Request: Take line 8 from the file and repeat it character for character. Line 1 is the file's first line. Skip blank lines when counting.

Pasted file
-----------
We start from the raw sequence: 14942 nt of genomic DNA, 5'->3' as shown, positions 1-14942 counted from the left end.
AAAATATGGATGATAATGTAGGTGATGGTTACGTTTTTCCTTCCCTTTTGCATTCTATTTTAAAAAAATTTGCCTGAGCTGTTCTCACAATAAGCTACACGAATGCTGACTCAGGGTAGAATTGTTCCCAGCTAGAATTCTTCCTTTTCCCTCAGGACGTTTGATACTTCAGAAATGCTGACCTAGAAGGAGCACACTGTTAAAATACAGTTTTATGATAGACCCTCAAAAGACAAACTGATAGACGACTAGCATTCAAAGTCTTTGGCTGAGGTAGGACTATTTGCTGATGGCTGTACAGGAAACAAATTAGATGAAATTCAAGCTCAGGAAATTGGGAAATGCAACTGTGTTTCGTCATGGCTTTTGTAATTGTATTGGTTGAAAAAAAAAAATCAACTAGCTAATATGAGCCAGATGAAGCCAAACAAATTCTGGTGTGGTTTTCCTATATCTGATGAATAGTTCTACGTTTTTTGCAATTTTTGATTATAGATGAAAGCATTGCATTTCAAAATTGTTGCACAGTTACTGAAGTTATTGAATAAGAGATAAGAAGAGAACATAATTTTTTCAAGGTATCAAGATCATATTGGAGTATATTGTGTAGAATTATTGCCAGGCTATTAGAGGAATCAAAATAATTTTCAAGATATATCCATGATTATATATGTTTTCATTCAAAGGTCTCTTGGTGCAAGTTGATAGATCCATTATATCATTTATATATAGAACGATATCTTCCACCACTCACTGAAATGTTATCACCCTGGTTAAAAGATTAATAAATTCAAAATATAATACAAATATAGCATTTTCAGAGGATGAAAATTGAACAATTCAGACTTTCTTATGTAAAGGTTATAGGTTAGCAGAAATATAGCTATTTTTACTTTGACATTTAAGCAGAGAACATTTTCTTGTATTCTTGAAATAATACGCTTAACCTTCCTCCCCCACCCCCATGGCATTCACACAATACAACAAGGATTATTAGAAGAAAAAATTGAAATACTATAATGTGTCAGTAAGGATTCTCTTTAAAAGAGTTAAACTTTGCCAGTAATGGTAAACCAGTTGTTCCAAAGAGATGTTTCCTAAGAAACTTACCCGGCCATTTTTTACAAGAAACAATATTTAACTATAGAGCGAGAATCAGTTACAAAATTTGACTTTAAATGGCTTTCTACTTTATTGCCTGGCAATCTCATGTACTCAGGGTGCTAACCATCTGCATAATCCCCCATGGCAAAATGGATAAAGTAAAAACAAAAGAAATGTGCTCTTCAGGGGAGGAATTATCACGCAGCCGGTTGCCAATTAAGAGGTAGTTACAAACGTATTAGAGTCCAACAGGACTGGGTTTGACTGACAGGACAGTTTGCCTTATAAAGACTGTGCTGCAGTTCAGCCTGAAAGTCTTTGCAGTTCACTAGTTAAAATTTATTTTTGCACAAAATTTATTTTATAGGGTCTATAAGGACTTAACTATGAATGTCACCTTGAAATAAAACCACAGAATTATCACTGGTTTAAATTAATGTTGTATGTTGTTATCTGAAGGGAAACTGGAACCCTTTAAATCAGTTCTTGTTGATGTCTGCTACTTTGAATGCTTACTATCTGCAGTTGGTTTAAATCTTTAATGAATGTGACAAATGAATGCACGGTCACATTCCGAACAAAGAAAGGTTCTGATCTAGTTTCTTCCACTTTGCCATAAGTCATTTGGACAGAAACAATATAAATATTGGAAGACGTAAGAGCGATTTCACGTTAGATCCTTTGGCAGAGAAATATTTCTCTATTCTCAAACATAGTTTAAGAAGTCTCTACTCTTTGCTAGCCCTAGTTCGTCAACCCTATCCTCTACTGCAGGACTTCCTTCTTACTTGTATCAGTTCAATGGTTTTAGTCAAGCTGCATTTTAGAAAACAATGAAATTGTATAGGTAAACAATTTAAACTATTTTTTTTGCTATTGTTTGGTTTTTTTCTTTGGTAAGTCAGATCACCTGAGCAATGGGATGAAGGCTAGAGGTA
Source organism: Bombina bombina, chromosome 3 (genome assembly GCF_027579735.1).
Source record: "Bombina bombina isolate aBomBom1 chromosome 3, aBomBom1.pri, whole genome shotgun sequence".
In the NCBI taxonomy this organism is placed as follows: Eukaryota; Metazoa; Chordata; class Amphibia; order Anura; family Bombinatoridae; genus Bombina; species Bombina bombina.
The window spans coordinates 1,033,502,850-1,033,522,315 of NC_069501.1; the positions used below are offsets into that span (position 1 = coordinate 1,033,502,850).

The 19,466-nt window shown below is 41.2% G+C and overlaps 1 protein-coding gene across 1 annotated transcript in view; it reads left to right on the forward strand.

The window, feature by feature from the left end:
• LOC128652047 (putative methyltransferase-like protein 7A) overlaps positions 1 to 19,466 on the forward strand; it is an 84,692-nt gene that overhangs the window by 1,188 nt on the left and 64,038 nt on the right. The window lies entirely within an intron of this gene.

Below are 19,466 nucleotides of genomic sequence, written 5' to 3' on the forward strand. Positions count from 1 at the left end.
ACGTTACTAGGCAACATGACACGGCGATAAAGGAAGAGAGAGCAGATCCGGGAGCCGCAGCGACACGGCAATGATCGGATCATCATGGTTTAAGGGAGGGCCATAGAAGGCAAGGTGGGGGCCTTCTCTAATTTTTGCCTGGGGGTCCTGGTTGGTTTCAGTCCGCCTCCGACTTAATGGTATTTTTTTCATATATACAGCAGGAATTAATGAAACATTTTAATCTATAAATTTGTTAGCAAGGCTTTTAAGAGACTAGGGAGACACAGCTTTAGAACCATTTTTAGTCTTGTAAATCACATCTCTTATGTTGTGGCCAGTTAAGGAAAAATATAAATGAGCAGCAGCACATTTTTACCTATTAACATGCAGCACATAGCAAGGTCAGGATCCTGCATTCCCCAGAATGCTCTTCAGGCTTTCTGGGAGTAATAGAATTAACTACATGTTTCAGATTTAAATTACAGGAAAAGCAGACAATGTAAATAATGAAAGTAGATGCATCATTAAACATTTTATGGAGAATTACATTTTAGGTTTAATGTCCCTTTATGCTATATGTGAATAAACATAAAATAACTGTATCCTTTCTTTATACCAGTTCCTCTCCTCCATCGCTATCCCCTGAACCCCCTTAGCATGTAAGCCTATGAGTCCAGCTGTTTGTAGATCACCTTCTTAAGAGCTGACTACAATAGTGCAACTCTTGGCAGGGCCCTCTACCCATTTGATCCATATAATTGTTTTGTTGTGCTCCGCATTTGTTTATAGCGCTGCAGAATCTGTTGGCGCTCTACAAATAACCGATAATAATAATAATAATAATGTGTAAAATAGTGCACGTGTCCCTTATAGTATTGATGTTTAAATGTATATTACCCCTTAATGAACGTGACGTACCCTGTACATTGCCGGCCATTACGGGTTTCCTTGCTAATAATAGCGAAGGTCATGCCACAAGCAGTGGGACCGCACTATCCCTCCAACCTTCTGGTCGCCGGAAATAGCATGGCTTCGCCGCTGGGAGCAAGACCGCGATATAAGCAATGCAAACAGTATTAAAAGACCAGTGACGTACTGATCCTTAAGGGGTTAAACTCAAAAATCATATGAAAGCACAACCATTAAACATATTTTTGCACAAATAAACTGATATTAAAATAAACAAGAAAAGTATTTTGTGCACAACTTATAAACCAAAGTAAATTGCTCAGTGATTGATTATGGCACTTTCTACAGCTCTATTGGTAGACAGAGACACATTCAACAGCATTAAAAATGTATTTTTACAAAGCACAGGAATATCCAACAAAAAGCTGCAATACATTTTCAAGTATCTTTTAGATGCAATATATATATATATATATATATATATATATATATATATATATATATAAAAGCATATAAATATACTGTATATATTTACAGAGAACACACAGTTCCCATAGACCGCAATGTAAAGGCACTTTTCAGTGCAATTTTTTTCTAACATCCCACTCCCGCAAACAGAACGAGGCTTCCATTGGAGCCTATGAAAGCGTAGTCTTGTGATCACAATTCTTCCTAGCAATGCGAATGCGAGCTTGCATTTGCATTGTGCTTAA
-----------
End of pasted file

The window, feature by feature from the left end: